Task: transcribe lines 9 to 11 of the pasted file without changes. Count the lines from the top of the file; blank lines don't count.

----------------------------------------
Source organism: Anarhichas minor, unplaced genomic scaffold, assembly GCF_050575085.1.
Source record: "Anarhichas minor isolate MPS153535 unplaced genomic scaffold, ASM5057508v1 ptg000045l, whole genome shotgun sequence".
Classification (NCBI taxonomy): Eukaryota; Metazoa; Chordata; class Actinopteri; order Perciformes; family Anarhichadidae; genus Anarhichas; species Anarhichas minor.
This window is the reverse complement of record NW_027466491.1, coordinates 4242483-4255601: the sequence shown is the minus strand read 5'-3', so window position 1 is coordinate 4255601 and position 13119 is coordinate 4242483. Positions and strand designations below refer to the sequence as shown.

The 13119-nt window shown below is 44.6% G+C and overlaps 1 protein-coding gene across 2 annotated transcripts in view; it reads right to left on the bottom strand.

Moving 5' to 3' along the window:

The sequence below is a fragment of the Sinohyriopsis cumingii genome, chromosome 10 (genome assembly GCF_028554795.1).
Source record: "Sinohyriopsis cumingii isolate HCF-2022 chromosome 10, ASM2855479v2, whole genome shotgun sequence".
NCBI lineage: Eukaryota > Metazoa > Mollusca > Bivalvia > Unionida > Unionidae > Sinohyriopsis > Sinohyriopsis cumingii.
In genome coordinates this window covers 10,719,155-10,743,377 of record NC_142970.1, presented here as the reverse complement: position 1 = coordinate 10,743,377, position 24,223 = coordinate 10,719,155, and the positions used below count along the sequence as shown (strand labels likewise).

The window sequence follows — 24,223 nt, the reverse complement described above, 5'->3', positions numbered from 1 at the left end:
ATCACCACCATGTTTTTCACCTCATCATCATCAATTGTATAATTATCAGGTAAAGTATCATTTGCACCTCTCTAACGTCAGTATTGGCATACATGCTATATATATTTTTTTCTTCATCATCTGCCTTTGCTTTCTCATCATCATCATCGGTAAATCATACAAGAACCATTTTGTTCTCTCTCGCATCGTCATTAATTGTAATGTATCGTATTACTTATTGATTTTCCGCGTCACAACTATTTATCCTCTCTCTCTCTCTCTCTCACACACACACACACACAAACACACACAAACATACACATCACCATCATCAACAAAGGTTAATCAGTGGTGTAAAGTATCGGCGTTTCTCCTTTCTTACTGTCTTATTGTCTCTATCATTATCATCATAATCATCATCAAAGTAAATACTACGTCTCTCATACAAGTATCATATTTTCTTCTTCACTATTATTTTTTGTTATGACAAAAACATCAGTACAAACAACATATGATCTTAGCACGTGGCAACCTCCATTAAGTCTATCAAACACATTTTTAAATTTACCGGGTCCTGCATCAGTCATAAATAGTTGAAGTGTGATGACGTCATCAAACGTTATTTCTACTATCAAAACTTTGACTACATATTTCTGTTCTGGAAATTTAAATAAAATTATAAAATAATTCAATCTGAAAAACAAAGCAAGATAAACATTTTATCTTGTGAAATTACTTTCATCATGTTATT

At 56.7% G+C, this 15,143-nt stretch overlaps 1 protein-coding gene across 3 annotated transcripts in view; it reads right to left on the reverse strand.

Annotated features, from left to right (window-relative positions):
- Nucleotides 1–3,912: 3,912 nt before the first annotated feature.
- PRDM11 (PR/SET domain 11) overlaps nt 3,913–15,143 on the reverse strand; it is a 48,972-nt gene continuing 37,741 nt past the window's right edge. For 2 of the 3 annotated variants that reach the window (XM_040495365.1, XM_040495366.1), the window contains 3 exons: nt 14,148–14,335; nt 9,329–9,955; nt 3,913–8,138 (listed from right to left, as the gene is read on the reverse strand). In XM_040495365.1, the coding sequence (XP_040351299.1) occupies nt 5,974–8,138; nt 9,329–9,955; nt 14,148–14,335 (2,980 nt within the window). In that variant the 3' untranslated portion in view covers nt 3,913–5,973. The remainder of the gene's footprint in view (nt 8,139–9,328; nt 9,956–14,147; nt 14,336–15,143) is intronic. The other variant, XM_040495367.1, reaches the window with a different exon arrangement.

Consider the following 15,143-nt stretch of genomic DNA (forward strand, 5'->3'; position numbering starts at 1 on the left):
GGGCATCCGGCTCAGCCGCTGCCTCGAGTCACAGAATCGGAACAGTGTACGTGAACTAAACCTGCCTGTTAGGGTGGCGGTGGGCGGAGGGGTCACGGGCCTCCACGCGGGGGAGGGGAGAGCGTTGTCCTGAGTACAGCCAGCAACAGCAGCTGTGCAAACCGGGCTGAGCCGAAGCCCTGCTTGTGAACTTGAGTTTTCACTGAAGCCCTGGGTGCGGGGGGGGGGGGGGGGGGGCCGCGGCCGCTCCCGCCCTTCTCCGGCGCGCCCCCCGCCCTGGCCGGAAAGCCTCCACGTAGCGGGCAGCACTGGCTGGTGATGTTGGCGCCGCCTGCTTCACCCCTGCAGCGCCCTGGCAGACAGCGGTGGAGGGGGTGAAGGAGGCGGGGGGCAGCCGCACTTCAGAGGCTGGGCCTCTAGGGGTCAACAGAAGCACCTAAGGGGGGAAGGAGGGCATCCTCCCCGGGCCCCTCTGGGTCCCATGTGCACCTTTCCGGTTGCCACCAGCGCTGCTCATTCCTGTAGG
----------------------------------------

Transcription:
NCBI lineage: Eukaryota > Metazoa > Mollusca > Bivalvia > Unionida > Unionidae > Sinohyriopsis > Sinohyriopsis cumingii.
In genome coordinates this window covers 10,719,155-10,743,377 of record NC_142970.1, presented here as the reverse complement: position 1 = coordinate 10,743,377, position 24,223 = coordinate 10,719,155, and the positions used below count along the sequence as shown (strand labels likewise).

The window sequence follows — 24,223 nt, the reverse complement described above, 5'->3', positions numbered from 1 at the left end: